Stow -- City Council President Mike Rasor has announced that he has commissioned a special committee to scrutinize all city laws.
The purpose is to find ordinances and regulations that are unnecessary, unenforced, or over-intrusive, he said. Councilmembers Matt Riehl, Jim Costello and Brian D'Antonio will serve on the committee.
"If you take a look through our ordinances, you will find some truly absurd concepts, particularly from the 1970s," Rasor said. "I predict you will see us repeal some laws that are very outdated."
To illustrate the need for this special committee, Rasor said he was proposing legislation this week to repeal a 1979 law regarding charities and fundraisers. The law requires any charity to obtain a city license three weeks before hosting a fundraiser. The application must include evidence of $250,000 in liability insurance, a list of all volunteers, proof that a security guard has been hired, and proof that the county prosecutor and sheriff have been notified.
Rasor's proposed legislation was on City Council's agenda for its June 8 meeting, but information on any action taken was not available by press time.
According to Rasor, also under the 1979 law: (1) Each person is limited to supervising only one fundraiser in any given year. (2) No one under 18 years old is permitted to attend. (3) Any violators are subject to a first-degree misdemeanor, which is the same penalty as domestic violence and driving under the influence.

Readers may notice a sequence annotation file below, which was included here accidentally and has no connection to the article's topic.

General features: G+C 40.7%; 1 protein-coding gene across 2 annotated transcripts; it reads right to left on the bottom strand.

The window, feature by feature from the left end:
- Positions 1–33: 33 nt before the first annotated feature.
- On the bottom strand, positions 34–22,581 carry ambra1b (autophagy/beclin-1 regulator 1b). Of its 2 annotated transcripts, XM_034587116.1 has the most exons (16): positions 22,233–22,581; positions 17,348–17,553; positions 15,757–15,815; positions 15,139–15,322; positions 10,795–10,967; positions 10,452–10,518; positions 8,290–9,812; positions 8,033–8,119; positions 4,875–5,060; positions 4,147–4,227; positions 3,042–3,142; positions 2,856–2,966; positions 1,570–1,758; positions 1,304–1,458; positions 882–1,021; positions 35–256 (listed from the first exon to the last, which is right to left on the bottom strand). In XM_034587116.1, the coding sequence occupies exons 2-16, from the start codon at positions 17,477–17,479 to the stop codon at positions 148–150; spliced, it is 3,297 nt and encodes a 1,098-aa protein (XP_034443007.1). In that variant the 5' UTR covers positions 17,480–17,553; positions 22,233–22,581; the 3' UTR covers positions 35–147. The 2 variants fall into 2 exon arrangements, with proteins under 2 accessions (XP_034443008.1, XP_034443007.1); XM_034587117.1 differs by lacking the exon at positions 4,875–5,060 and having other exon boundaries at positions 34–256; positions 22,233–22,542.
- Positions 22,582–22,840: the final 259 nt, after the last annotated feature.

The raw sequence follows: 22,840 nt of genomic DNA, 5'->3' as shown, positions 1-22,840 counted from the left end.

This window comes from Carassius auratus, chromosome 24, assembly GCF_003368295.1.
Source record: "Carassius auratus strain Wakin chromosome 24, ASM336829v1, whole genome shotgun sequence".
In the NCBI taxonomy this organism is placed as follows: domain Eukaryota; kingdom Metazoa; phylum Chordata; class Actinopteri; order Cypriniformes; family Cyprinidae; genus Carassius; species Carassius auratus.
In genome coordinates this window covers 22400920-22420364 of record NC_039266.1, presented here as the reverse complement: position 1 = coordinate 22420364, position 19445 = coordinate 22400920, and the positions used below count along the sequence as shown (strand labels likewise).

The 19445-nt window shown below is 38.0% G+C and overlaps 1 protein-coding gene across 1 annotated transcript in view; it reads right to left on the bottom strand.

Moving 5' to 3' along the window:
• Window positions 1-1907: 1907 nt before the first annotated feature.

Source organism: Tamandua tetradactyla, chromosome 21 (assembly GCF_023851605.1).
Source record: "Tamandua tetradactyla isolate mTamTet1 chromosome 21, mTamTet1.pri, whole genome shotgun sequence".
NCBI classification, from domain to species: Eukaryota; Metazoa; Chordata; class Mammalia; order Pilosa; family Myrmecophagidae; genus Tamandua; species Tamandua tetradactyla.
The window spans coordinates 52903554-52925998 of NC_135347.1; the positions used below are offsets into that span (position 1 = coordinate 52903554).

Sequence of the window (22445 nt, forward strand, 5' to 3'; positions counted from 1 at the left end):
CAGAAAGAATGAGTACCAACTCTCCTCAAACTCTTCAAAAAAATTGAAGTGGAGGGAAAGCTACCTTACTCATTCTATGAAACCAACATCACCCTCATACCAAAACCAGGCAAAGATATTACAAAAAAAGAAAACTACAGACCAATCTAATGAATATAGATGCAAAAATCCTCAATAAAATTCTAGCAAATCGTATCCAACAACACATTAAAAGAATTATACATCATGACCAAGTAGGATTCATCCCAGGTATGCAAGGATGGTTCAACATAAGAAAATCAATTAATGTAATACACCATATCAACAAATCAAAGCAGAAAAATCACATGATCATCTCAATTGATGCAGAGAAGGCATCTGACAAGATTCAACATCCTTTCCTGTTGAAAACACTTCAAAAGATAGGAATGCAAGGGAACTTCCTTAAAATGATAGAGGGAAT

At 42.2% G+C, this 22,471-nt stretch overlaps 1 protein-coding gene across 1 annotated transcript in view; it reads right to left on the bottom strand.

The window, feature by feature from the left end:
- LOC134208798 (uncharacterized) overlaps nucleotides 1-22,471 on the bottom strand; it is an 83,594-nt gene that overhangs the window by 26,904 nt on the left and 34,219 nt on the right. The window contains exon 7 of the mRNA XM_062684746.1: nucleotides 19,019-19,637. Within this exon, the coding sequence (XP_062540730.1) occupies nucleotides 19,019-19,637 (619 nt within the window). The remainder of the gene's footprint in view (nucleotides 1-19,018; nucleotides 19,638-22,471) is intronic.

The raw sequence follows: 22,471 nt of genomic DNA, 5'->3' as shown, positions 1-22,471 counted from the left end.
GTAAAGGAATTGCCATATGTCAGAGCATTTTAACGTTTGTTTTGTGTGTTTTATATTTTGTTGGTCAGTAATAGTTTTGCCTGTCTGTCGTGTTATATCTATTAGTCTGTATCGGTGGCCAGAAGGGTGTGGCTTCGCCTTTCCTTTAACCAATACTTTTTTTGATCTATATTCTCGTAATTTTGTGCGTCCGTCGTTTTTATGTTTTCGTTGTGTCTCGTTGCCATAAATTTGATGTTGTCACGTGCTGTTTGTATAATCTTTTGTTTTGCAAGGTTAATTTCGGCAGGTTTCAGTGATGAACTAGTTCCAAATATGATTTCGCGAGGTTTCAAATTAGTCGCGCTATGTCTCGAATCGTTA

The fundraiser law is not regularly enforced, but it could be, Rasor, adding he believes this uneven enforcement "creates the potential for abuse, harassment, and targeting." Rasor also stated that unenforced laws devalue other, legitimate laws that the city works hard to enforce.
"The potential is there for unfair targeting," Rasor said. "And it's not far-fetched. We saw this play out with the IRS targeting conservative groups a few years ago."
The special committee will begin reviewing Stow's codified ordinances this month.
Riehl, a member of the special committee, added: "Often, elected officials are judged by how many laws they create. Instead, elected officials should be judged by how many burdensome laws and regulations that they repeal."